Son to a murdered father, father to murdered sons, orphaned at 4, Abdul Rahim grew up under Akbar's umbrella and later served as his prime minister and was one of the "Navratan" (nine gems) at Akbar's court. He lived to see his two sons murdered by his student prince Jehangir, because Rahim was against Jehangir's accession to the throne after Akbar's death. Their bodies were left to rot at the "Khooni Darwaza"!
Bairam Khan had played a big hand in installing Akbar as the emperor of India but when he fell foul with Akbar's wet nurse, Maham Anga, Bairam was exiled and murdered in Gujarat. His son Rahim, though a Muslim by birth, was a devotee of Lord Krishna and wrote poetry dedicated to him. He was also an avid astrologer, adept at several languages and was the author of the Persian version of Baburnama.
The 16th century treatise of Akbar's administration, "Ain-I-Akbari" recorded by Abul Fazl 'Allami contains the details of Rahim's military exploits. After Rahim quelled a rebellion in Ahmadabad with two spectacular victories; Akbar made him the commander of "Five Thousand" and bestowed upon him the title of Mirza Khan Khanan. Abul Fazl 'Allami further states that once Gujarat was conquered, Rahim gave away his whole property to his soldiers, even his inkstand, which was given to a soldier who showed up the last. He then handed over the affairs of Gujarat to Quli Khan and rejoined Akbar's court.
Seldom would a student of Hindi not recollect "Rahim ke Dohe" (couplets) that appropriately encapsulate the pithy wisdom of the Indian society.
Tulsidas, an important poet of the Bhakti Movement was Rahim's contemporary and there is a story of both getting into a fascinating exchange of couplets:
"... He (Rahim) never looked at the person he was giving alms to, keeping his gaze downwards in all humility. When Tulsidas heard about Rahim's strange method of giving alms, he promptly wrote a couplet and sent it to Rahim:
ऐसी देनी देंन ज्यूँ, कित सीखे हो सैन
ज्यों ज्यों कर ऊंच्यो करो, त्यों त्यों निचे नैन
- Sir, why give alms like this? Where'd you learn that? Your hands are as high as your eyes are low.
Realizing that Tulsidas was well aware of the truth behind world's creation, and was merely giving him an opportunity to say a few lines in reply, he wrote to Tulsidas in all humility:
देनहार कोई और है, भेजत जो दिन रैन
लोग भरम हम पर करे, तासो निचे नैन
- The Giver is someone else, giving day and night. So (that) they won't give me the credit, I lower my eyes."
Standing tall today is Rahim's tomb in the Nizamuddin area of New Delhi; and maybe in some strange way it is a manifestation of the message in his above couplet - his tomb was given away too.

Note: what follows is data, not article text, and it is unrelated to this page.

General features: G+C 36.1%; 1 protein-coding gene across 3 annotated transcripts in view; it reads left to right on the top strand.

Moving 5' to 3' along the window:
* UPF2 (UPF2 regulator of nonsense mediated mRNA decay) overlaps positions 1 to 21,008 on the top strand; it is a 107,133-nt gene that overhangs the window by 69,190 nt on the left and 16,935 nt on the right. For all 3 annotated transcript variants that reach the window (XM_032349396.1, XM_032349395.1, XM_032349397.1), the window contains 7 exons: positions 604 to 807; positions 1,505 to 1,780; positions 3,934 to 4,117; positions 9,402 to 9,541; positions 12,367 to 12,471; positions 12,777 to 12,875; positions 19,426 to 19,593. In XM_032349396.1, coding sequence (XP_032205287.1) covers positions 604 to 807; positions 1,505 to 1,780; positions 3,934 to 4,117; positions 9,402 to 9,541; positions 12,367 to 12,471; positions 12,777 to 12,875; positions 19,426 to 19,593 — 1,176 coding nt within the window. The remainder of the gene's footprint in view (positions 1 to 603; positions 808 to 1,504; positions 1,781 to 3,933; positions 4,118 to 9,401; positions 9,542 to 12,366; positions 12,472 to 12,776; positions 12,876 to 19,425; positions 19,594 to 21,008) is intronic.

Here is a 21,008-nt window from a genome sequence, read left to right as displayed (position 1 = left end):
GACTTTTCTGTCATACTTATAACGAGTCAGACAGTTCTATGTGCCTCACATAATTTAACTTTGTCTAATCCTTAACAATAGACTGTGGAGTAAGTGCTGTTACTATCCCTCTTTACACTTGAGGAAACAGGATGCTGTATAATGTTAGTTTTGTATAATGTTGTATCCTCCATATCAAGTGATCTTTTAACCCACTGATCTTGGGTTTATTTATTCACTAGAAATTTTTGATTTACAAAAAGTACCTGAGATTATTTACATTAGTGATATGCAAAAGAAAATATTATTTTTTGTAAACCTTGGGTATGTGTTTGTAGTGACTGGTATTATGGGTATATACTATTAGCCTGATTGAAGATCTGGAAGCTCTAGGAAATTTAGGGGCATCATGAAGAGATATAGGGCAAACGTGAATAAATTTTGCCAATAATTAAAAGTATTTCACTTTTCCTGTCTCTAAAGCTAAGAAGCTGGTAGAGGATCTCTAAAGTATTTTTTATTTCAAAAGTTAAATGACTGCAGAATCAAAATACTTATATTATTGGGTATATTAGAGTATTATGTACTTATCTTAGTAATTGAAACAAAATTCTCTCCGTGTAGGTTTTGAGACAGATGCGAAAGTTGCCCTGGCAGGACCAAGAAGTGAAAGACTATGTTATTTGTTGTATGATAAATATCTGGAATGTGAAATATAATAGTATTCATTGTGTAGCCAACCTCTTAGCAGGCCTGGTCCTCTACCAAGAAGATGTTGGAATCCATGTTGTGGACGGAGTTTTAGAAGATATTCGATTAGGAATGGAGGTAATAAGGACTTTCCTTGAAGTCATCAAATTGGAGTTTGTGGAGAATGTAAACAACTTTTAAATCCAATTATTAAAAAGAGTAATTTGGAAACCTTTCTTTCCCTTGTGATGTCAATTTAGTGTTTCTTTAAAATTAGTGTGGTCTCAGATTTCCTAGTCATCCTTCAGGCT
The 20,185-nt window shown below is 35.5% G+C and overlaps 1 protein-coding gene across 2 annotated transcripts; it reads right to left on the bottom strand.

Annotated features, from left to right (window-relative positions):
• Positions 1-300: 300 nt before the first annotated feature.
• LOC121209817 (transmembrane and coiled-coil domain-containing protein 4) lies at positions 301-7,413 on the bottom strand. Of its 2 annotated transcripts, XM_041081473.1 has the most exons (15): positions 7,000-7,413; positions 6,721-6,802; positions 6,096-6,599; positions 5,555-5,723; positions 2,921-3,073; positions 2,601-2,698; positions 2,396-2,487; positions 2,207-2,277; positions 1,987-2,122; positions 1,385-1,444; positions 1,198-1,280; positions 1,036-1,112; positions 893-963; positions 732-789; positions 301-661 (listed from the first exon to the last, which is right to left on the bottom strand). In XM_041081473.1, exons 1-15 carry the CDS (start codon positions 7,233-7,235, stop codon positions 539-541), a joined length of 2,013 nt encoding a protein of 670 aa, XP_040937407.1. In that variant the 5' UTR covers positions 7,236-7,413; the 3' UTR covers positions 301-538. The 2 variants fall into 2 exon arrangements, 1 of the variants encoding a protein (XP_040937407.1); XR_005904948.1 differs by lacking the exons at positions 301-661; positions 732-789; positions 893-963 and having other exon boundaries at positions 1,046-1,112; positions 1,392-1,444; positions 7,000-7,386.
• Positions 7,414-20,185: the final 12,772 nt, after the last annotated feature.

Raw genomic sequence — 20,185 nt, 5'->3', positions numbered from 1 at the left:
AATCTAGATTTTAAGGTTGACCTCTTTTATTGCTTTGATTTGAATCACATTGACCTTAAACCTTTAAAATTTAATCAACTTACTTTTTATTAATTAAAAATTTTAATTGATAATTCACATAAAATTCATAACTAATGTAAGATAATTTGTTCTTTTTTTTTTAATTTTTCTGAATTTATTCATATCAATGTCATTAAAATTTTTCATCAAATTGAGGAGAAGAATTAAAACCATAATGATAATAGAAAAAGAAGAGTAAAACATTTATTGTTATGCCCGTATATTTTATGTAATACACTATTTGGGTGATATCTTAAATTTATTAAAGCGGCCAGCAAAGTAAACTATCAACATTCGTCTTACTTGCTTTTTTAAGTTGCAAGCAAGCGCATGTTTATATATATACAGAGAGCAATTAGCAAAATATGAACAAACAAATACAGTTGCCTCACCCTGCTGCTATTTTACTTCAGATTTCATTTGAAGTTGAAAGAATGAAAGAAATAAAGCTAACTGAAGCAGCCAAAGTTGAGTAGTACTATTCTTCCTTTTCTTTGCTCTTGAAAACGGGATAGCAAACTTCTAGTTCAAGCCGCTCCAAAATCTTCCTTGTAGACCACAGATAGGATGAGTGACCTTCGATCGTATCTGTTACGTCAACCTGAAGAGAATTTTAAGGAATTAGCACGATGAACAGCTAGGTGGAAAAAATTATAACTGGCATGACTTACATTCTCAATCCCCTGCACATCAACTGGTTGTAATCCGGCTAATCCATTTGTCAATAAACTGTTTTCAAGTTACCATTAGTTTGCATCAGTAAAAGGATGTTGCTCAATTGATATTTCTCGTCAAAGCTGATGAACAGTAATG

Perhaps Rahim's heirs had fallen on bad times and sold it for money as most of the decorative materials from Rahim's tomb were stripped off and showed up at the tomb of a highly controversial figure (needless to mention political) - Abul Mansur Mirza Muhammad Muqim Ali Khan, i.e., Safdarjung.
Safdarjung was born in Persia and migrated to India in 1722. He was the nephew of Sa'adat Khan, Nawab of Awadh. He bought his succession to the throne of Awadh by paying a fortune to Nadir Shah of Persia. Though he managed to gain complete control of the administration in the Mughal Empire, he fell out of favor in 1753 when he deserted his military command just before the battle with Ahmad Shah Durrani (also known as Ahmad Shah Abdali) of Afghanistan. It was a very chaotic political and military campaign played out between the Mughals, Durranis and Marathas. Hence, it is not entirely clear who betrayed whom or the nature and depth of the strategies that were played out; though there are considerable notes floating all over the Internet and it appears that Safdarjung secretly aspired to enthrone himself as the Indian emperor. Only this time, he could not buy it out!
The end of the chaos saw Safdarjung being driven out of Delhi only to return in his death the following year, when his son implored the emperor to build a tomb in the (then) wasteland south-west of Shahjahanabad. William Dalrymple in his book "City of Djinns" makes few interesting notes about the tomb:
"... The tomb stands today as a telling memorial to the period. Most obviously, it demonstrates the strained circumstances of the age. Compared to the purity of the Taj Mahal - the spotless white marble, the unfussy shapes, the perfectly balanced design - Safdarjung's tomb with its bulbous dome and stained sandstone walls seems somehow flawed and degenerate ... (Safdarjung's tomb) at first sight looks wrong: its lines somehow look faulty, naggingly incorrect ...
... As the traditional Delhi quarries near Agra were no longer controlled by the Mughals ... the builders were forced to strip other Delhi tombs in order to gather the material ... Halfway through the construction, the marble appears to have run out. Prominent strips of inlay were left unfinished; awkward patches of pink sandstone intrude into the glistening white of the dome. The effect is like a courtier in a tatty second-hand livery: the intention grand, but the actual impression tawdry, almost ridiculous..."
Despite the observations of Dalrymple, the tomb has some of the most brilliant and well preserved net-vault patterns built into its ceilings. That the work on the tomb was never completed is starkly visible in the unfinished carvings on the floor of the tomb.
The photos in this album were shot in December 2010. I have been to both the tombs multiple times since then, mostly with my visiting friends and not much has changed except access to the upper floors of both the tombs are even more restricted. The beautiful mosque at the Safdarjung tomb is a no-go zone as well but if one is lucky to find the gates open, one may sneak in for a quick look at the intriguing interiors. Rest assured that you will be spotted and chased away soon enough :)
Hope you will enjoy the pictures below.